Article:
March 12, 2005 From WTHR-TV Channel 13 News
Marion County Court Security
March 12, 2005
Indianapolis, March 12, 2005 - Now that Brian Nichols is behind bars, many people across the country are pointing fingers at the justice center itself, and not only in Atlanta.
The murders there have renewed calls for tougher security right here in Indianapolis.
John Kautzman of the Indianapolis Bar Association says, "There was such a manhunt underway, it's not surprising they got a break."
Finding a break in the case -- that's how John Kautzman makes a living. And in the process of making a case for a new Marion County courthouse, Kautzman found a break in the current justice system that centers around the building itself.
"We've gone from a building designed for 16 to 20 courts to one that now houses 30 or 32 courts. It's just outlived its usefulness." says Kautzman.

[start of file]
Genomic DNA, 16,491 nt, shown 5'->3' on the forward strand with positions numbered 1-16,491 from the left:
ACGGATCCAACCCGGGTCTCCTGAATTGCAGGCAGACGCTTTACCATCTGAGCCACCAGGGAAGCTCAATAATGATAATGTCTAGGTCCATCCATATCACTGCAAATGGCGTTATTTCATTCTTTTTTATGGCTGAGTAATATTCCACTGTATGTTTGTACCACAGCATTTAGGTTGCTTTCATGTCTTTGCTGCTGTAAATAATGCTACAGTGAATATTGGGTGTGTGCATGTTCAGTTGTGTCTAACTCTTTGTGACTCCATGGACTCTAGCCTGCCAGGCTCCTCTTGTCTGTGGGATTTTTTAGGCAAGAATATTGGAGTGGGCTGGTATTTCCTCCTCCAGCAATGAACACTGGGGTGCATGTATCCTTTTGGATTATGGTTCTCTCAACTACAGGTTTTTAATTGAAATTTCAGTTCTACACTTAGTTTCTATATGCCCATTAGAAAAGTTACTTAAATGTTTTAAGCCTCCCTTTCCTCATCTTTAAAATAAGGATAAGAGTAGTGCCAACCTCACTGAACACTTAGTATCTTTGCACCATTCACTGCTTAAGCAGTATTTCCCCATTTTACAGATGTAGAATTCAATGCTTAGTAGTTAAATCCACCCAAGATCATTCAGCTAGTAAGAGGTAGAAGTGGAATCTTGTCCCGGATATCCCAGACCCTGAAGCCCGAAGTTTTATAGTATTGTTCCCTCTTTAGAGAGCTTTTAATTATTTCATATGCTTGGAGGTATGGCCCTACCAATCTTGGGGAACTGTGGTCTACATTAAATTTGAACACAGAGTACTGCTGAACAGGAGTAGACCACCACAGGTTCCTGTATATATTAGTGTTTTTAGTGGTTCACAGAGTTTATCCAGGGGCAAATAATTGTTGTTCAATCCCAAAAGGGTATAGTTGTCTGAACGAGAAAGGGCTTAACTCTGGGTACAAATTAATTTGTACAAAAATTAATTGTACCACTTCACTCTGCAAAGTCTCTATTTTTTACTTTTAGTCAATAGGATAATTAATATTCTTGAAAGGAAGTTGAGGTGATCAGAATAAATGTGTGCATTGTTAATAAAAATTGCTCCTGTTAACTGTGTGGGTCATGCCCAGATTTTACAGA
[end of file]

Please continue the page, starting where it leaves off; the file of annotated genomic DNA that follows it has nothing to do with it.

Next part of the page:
Constructed in 1953, the City-County Building's history boasts more than half a century of stories. Some of them dramas that the Indianapolis Bar President calls unnecessary.
"I don't know if it was a prisoner or a visitor that smuggled a razor blade in behind their belt buckle but ended up slitting their throat," Kautzman recalls.
"There've been some scary moments over there, nothing that's risen to the level of tragedy we see in Atlanta."
But it's the tragedy in Atlanta that could tip the scales of justice and make the burden of proof no longer a concern of the Indianapolis Bar Association as they continue to pursue the construction of a new courthouse.
Jane Magnus-Stinson, a Marion County Superior Court judge says, "One of the things the bar association has been pushing for is a separate building with separate hallways for the public, for prisoners, for employees, just to eliminate that risk."
Eliminating the risk does come with a price. The studies for establishing the need for a new justice center span more than a decade and also estimate the cost to be between $100 and $125 million dollars.
In the last few months, new security cameras have gone in the city county building, and the 68,000 prisoners that move through the building each year now must must wear handcuffs in addition to leg shackles and chains around their waists.